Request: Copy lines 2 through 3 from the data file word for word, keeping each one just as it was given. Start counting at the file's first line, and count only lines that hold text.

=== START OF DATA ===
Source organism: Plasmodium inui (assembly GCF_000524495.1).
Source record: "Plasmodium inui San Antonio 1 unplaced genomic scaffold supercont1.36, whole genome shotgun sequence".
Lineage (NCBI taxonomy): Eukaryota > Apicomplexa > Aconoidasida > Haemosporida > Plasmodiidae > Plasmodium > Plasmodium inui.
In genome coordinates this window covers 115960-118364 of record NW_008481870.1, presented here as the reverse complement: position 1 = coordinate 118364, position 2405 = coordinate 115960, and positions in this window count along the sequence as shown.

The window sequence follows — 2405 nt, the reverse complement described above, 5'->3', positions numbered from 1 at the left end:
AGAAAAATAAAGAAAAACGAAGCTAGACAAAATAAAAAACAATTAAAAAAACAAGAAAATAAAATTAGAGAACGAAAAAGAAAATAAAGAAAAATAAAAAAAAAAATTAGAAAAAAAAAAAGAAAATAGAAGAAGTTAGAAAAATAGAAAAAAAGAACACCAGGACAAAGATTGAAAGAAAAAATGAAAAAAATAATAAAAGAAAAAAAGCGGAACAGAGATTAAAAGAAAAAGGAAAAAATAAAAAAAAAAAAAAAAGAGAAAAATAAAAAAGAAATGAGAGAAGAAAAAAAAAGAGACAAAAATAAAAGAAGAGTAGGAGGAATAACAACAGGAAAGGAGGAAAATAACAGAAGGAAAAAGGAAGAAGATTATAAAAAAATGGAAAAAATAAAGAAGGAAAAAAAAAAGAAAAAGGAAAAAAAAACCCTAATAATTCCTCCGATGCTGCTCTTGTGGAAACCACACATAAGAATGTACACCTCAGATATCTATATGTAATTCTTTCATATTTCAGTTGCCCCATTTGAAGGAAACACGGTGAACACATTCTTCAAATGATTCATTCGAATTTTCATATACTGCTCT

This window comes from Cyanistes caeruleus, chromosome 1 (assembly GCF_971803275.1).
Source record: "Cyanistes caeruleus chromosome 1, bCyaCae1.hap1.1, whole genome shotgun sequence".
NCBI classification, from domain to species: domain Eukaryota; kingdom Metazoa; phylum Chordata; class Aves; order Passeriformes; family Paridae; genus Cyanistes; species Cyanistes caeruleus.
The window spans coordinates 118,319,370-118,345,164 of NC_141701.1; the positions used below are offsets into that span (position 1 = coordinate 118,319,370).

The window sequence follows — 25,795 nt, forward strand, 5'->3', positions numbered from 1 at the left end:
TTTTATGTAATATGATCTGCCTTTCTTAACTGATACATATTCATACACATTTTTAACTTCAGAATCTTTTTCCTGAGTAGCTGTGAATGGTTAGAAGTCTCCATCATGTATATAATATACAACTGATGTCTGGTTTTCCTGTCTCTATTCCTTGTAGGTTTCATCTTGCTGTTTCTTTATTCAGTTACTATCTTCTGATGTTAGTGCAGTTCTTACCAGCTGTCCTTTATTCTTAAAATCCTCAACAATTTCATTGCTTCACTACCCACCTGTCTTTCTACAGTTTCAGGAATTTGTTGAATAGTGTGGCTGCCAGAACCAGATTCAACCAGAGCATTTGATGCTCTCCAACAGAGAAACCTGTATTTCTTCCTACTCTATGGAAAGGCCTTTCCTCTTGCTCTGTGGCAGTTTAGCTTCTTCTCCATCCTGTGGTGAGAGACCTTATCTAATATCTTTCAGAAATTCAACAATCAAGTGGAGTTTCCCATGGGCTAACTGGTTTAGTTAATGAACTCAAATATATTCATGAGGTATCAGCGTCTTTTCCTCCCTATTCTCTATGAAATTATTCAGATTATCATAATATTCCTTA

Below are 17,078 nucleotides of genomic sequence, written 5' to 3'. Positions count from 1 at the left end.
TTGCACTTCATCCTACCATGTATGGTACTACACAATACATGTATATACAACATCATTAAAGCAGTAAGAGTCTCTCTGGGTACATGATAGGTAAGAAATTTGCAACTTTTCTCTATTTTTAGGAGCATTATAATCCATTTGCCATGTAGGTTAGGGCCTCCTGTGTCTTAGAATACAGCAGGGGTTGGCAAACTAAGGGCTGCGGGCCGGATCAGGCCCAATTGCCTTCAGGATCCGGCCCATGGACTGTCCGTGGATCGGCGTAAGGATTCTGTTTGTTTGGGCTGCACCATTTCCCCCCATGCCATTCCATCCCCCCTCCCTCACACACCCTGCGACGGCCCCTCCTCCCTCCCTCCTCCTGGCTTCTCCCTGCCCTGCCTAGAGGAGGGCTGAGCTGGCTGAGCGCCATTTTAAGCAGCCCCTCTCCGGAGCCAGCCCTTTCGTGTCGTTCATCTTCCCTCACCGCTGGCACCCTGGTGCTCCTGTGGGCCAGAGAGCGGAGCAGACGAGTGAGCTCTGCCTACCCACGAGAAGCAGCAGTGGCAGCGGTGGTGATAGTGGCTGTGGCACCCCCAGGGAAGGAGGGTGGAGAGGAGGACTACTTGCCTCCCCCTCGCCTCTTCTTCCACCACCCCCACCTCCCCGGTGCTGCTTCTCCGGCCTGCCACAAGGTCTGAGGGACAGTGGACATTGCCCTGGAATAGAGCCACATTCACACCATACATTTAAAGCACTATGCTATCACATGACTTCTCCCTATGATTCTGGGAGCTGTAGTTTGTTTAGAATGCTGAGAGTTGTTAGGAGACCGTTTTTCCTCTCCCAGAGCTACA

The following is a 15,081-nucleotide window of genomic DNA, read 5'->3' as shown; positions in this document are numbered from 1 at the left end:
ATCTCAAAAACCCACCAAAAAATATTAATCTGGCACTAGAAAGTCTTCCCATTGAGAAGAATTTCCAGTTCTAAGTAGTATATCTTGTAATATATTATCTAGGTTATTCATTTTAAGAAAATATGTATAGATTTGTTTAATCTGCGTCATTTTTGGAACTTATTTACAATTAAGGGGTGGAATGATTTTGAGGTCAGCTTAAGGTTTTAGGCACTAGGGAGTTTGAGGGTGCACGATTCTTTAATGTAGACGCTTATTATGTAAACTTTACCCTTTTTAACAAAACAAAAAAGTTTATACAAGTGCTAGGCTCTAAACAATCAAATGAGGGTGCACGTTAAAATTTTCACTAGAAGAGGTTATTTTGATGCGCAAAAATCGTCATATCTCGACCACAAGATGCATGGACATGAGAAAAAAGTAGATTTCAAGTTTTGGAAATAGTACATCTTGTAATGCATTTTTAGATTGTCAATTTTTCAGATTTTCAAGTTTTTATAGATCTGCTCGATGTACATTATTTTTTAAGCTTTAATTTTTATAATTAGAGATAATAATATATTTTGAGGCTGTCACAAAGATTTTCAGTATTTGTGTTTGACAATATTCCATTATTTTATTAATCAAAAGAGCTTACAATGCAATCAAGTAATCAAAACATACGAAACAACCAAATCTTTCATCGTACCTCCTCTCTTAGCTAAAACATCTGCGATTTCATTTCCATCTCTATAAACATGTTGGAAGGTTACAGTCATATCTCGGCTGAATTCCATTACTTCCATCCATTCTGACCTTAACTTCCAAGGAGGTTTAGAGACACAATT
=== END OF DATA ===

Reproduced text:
Source record: "Plasmodium inui San Antonio 1 unplaced genomic scaffold supercont1.36, whole genome shotgun sequence".
Lineage (NCBI taxonomy): Eukaryota > Apicomplexa > Aconoidasida > Haemosporida > Plasmodiidae > Plasmodium > Plasmodium inui.